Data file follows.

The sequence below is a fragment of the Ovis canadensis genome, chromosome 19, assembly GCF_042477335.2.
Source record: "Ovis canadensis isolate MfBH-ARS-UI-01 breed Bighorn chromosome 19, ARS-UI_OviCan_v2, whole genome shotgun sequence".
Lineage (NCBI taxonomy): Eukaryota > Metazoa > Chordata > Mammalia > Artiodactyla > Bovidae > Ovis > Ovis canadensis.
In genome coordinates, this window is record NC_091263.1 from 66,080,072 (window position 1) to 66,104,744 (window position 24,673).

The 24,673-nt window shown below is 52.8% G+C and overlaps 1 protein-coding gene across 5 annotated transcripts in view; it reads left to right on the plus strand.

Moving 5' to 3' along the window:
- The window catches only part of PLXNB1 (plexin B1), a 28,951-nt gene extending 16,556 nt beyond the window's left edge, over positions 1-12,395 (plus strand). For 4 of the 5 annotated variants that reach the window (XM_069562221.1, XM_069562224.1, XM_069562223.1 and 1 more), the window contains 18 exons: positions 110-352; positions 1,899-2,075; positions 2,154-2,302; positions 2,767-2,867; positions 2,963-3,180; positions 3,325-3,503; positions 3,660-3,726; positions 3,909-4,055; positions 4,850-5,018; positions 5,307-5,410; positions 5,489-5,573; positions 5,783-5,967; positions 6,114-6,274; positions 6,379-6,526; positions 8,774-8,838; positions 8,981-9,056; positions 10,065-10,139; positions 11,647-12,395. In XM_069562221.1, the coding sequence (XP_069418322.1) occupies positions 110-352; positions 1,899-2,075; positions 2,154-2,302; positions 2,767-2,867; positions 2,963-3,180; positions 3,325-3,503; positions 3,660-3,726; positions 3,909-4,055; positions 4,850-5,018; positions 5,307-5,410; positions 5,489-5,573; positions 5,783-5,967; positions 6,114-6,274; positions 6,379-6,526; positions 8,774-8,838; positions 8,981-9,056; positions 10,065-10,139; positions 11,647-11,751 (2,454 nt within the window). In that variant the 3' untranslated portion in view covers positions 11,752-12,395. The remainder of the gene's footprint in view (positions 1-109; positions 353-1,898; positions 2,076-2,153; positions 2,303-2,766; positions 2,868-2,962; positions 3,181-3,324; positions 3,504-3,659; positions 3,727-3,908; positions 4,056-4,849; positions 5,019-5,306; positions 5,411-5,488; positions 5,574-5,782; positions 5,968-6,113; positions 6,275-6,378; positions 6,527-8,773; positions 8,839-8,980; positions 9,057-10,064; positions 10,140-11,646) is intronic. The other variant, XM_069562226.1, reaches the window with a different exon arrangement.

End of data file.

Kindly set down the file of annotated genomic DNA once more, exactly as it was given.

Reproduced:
The sequence below is a fragment of the Ovis canadensis genome, chromosome 19, assembly GCF_042477335.2.
Source record: "Ovis canadensis isolate MfBH-ARS-UI-01 breed Bighorn chromosome 19, ARS-UI_OviCan_v2, whole genome shotgun sequence".
Lineage (NCBI taxonomy): Eukaryota > Metazoa > Chordata > Mammalia > Artiodactyla > Bovidae > Ovis > Ovis canadensis.
In genome coordinates, this window is record NC_091263.1 from 66,080,072 (window position 1) to 66,104,744 (window position 24,673).

The 24,673-nt window shown below is 52.8% G+C and overlaps 1 protein-coding gene across 5 annotated transcripts in view; it reads left to right on the plus strand.

Moving 5' to 3' along the window:
- The window catches only part of PLXNB1 (plexin B1), a 28,951-nt gene extending 16,556 nt beyond the window's left edge, over positions 1-12,395 (plus strand). For 4 of the 5 annotated variants that reach the window (XM_069562221.1, XM_069562224.1, XM_069562223.1 and 1 more), the window contains 18 exons: positions 110-352; positions 1,899-2,075; positions 2,154-2,302; positions 2,767-2,867; positions 2,963-3,180; positions 3,325-3,503; positions 3,660-3,726; positions 3,909-4,055; positions 4,850-5,018; positions 5,307-5,410; positions 5,489-5,573; positions 5,783-5,967; positions 6,114-6,274; positions 6,379-6,526; positions 8,774-8,838; positions 8,981-9,056; positions 10,065-10,139; positions 11,647-12,395. In XM_069562221.1, the coding sequence (XP_069418322.1) occupies positions 110-352; positions 1,899-2,075; positions 2,154-2,302; positions 2,767-2,867; positions 2,963-3,180; positions 3,325-3,503; positions 3,660-3,726; positions 3,909-4,055; positions 4,850-5,018; positions 5,307-5,410; positions 5,489-5,573; positions 5,783-5,967; positions 6,114-6,274; positions 6,379-6,526; positions 8,774-8,838; positions 8,981-9,056; positions 10,065-10,139; positions 11,647-11,751 (2,454 nt within the window). In that variant the 3' untranslated portion in view covers positions 11,752-12,395. The remainder of the gene's footprint in view (positions 1-109; positions 353-1,898; positions 2,076-2,153; positions 2,303-2,766; positions 2,868-2,962; positions 3,181-3,324; positions 3,504-3,659; positions 3,727-3,908; positions 4,056-4,849; positions 5,019-5,306; positions 5,411-5,488; positions 5,574-5,782; positions 5,968-6,113; positions 6,275-6,378; positions 6,527-8,773; positions 8,839-8,980; positions 9,057-10,064; positions 10,140-11,646) is intronic. The other variant, XM_069562226.1, reaches the window with a different exon arrangement.